Remembering the recession and housing crash, many are concerned that Northern Colorado’s housing market has marched upward for four years. Stories are common of homes selling in days or hours, with multiple offers above asking price. As the average home price in Fort Collins and Loveland has reached $400,000, is there a housing bubble?
Martin Shields, professor of economics and director of Colorado State University’s Regional Economics Institute is concerned about affordability, but said, “I don’t know if the market is over-inflated. There are plenty of people making plenty of money to afford to buy, but many people can’t afford to get into the housing market.”
He points out that the city is not building that many homes, land is getting scarce, and people continue to move to the area (net state in-migration in 2017 was 77,000, and is expected to be 61,000 in 2018, many bound for NOCO, the state demographer says), putting upward pressure on housing prices. He does not expect a major correction, and noted, “Banks have gotten more careful. Things are a lot different than the freewheeling mortgage days of the mid 2000s and ‘The Wolf of Wallstreet.’”
Brian Lewandowski, associate director of the Business Research Division at the University of Colorado Leeds School of Business says in his opinion there is no bubble. “It’s different now versus 2005-08, when more houses were being built than there were people to live in them. People lost jobs, couldn’t afford to pay the mortgage, and we saw the foreclosure crisis. Once the recession resolved a bit, strong net in-migration created demand for those homes. We solved that problem faster than it was addressed nationally, and growth and demand continue. Today, we’re not overbuilt.”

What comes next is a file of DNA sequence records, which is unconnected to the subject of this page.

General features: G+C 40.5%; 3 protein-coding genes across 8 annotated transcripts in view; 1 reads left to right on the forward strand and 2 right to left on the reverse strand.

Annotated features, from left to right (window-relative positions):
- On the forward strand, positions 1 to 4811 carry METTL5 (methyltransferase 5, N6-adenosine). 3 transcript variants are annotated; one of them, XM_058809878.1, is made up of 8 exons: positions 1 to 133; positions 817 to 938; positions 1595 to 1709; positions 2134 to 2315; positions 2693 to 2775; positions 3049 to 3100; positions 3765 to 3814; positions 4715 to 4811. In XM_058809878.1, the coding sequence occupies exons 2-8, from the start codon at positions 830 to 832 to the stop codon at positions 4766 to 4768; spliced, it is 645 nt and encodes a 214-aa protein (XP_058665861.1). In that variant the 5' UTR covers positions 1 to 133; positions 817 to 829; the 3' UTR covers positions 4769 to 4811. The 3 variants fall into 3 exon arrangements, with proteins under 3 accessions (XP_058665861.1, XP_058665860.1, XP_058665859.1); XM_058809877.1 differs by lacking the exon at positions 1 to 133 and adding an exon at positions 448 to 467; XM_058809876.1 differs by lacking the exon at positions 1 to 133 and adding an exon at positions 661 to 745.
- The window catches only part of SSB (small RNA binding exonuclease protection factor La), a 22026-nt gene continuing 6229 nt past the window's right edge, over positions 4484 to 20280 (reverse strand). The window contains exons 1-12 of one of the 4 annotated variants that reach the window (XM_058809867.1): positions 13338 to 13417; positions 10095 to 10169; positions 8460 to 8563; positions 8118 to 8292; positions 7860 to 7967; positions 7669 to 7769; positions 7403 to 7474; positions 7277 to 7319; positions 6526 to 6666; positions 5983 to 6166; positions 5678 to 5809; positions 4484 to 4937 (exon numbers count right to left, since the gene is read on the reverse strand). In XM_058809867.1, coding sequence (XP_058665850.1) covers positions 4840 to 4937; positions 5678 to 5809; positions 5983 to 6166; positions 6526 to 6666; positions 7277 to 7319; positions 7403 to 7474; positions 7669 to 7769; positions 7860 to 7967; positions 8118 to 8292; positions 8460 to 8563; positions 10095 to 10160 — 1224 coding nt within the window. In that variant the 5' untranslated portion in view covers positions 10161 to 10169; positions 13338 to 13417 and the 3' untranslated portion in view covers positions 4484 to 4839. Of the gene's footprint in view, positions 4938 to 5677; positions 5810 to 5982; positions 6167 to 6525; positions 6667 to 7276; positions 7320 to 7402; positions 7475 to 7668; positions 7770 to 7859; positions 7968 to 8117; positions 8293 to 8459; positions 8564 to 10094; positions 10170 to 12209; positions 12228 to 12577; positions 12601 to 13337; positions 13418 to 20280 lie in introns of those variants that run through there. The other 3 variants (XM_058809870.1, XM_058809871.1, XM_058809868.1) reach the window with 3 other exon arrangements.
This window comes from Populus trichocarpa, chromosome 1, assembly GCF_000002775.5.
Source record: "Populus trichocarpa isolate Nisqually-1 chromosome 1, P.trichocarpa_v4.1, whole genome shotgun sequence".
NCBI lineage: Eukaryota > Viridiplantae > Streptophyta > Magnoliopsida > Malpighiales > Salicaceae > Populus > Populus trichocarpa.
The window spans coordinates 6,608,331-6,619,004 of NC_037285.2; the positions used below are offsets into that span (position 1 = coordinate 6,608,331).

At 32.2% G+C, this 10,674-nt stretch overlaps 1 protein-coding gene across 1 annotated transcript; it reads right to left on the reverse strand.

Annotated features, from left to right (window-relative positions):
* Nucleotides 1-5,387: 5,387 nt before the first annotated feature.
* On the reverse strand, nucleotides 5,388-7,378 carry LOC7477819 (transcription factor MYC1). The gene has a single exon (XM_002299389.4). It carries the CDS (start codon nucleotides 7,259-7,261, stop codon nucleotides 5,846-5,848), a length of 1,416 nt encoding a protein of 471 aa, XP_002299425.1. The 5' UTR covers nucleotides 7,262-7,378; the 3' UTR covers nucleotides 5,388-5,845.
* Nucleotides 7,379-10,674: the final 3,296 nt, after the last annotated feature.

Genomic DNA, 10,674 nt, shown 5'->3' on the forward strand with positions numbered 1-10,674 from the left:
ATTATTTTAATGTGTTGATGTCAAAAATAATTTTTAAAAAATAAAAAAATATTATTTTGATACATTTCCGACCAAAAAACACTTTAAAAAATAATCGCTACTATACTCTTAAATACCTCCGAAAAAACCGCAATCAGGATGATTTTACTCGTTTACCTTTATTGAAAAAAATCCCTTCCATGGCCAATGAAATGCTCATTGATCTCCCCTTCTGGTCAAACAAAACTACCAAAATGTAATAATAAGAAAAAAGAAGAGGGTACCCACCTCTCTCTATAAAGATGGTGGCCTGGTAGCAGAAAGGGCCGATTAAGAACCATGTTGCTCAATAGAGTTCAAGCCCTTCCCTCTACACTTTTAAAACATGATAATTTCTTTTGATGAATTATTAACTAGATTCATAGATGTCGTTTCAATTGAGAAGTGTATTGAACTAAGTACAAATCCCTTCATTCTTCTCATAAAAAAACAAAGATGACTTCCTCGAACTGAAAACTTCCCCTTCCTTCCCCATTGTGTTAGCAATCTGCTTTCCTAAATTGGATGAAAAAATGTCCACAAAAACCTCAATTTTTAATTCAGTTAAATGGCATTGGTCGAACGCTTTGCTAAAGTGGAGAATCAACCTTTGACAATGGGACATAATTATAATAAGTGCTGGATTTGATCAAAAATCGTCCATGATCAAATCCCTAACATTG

Eric Thompson of Windemere Real Estate echoes that, noting “First and foremost is new home construction. The last bubble was caused by over supply—too many homes being built. When there’s over supply, prices must come down. Today, we’re building 60 percent of the homes we were in 2004-05, despite a bigger population.” Metrostudy data says NOCO has had 4,452 new home starts in the last 12 months, 60 percent of the peak in early 2005.
“Over that same 12 months, there were 4,473 new home closings, indicating demand is keeping up with supply,” Thompson concluded.
Ongoing demand and low inventory have created record high prices and rates of increase. That’s reflected in ATTOM Data Solutions’ ranking of Larimer County as one of the least affordable in the country in comparison to historic home prices here. Despite this, investors are active in Northern Colorado, with locals and non-locals, including individual buyers and organizations from Denver, Canada, China, and elsewhere actively acquiring investment properties. That speaks to the perceived value and opportunity that remains in the local market, and also makes things even more challenging for those trying to buy their first home or find an affordable place to rent.
Brad Shannon is an award-winning communications consultant and freelance writer based in Loveland. To comment on this article, send an email to firstname.lastname@example.org.